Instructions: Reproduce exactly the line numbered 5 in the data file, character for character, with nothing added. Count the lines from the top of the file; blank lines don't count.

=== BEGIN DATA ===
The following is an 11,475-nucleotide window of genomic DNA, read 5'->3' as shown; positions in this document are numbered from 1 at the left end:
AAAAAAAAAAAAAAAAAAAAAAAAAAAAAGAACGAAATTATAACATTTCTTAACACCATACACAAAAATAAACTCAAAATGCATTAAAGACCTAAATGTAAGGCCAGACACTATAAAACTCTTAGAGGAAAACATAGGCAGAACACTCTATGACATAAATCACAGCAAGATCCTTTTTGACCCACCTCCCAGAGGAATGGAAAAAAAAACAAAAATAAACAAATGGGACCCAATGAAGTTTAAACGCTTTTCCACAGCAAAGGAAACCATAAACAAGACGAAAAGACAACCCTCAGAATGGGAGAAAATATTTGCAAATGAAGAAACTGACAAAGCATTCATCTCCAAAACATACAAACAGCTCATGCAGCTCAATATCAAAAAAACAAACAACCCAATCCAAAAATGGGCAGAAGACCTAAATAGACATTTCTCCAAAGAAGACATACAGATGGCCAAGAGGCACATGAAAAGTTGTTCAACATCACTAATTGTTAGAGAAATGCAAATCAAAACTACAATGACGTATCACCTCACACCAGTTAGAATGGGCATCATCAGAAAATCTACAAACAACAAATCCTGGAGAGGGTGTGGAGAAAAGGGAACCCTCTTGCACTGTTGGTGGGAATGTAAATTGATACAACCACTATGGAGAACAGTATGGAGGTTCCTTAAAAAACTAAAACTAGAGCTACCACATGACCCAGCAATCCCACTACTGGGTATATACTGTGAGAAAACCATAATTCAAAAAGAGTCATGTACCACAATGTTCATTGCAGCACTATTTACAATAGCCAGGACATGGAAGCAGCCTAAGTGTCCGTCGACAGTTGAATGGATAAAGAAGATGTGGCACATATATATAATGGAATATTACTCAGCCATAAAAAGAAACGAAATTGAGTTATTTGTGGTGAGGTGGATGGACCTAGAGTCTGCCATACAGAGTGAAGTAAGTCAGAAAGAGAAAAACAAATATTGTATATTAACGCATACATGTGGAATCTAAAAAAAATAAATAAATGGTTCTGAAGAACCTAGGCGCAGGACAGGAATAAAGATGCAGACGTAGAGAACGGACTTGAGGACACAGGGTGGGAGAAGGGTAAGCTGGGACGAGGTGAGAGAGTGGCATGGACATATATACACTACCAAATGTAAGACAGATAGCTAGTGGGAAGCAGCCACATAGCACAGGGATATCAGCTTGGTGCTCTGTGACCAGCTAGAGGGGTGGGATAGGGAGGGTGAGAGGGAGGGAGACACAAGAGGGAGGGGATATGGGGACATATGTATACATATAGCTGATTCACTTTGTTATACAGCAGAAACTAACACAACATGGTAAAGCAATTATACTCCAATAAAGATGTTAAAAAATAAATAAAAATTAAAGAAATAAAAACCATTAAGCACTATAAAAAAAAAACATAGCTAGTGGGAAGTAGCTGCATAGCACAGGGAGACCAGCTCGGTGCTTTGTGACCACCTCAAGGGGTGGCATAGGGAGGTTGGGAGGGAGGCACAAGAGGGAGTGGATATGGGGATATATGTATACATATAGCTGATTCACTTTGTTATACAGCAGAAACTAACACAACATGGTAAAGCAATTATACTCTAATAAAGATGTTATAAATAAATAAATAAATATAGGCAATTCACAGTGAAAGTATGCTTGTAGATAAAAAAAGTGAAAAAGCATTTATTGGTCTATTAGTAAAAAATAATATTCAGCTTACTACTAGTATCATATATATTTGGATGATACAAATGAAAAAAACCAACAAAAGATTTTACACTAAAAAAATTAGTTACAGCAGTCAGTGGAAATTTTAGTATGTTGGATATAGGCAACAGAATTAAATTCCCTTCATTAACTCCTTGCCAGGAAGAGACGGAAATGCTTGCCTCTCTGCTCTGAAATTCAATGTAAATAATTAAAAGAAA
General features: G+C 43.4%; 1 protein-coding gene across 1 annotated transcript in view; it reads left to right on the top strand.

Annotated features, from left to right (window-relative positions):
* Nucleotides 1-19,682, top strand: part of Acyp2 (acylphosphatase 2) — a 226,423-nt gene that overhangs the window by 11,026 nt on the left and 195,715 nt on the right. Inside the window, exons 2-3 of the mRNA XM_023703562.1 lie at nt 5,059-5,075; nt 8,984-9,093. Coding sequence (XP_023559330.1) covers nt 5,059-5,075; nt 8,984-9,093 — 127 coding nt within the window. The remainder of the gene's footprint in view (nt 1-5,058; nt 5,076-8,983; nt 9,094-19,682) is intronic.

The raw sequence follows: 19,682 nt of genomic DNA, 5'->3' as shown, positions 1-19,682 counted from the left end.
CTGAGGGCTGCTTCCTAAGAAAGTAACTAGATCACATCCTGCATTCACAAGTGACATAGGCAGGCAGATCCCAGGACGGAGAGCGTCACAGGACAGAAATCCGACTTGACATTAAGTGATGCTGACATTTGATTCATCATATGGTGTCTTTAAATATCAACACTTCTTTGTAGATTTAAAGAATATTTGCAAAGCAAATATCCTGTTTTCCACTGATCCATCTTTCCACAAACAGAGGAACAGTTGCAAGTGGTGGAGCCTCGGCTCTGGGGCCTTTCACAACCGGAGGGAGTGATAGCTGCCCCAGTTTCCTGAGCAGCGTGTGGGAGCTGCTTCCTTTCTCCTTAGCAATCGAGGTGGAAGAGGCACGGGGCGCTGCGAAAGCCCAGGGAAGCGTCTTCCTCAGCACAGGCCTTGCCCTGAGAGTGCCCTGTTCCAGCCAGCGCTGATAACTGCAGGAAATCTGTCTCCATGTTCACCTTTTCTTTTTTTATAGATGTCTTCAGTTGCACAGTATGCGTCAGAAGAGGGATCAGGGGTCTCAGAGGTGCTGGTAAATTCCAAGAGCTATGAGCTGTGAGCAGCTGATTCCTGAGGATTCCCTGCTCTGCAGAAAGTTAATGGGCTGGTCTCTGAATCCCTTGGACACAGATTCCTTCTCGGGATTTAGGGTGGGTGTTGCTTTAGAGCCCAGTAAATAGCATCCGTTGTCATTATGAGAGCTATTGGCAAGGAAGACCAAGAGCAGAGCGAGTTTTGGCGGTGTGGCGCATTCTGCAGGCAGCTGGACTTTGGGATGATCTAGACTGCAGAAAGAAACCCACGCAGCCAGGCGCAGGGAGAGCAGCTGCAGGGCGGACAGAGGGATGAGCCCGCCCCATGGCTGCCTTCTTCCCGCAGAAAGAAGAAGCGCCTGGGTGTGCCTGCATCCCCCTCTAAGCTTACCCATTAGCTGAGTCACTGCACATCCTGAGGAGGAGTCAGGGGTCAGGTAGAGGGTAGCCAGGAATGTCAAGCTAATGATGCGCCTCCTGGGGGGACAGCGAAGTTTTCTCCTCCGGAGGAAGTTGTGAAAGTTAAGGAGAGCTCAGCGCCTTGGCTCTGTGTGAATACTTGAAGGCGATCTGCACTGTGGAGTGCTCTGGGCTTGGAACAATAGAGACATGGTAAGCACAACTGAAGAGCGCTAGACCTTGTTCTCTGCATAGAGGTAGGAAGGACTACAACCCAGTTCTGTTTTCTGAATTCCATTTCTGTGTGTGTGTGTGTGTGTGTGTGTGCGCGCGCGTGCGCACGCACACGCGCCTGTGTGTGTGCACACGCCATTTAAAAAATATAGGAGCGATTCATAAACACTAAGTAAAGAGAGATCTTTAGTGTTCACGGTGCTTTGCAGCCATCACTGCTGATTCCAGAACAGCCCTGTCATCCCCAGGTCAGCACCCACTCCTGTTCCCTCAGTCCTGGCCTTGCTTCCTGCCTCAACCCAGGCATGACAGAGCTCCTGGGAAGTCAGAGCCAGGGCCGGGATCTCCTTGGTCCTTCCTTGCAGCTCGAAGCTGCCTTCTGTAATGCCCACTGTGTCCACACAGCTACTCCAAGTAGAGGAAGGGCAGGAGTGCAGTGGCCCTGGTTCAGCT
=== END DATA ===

* Nucleotides 1-19,682, top strand: part of Acyp2 (acylphosphatase 2) — a 226,423-nt gene that overhangs the window by 11,026 nt on the left and 195,715 nt on the right. Inside the window, exons 2-3 of the mRNA XM_023703562.1 lie at nt 5,059-5,075; nt 8,984-9,093. Coding sequence (XP_023559330.1) covers nt 5,059-5,075; nt 8,984-9,093 — 127 coding nt within the window. The remainder of the gene's footprint in view (nt 1-5,058; nt 5,076-8,983; nt 9,094-19,682) is intronic.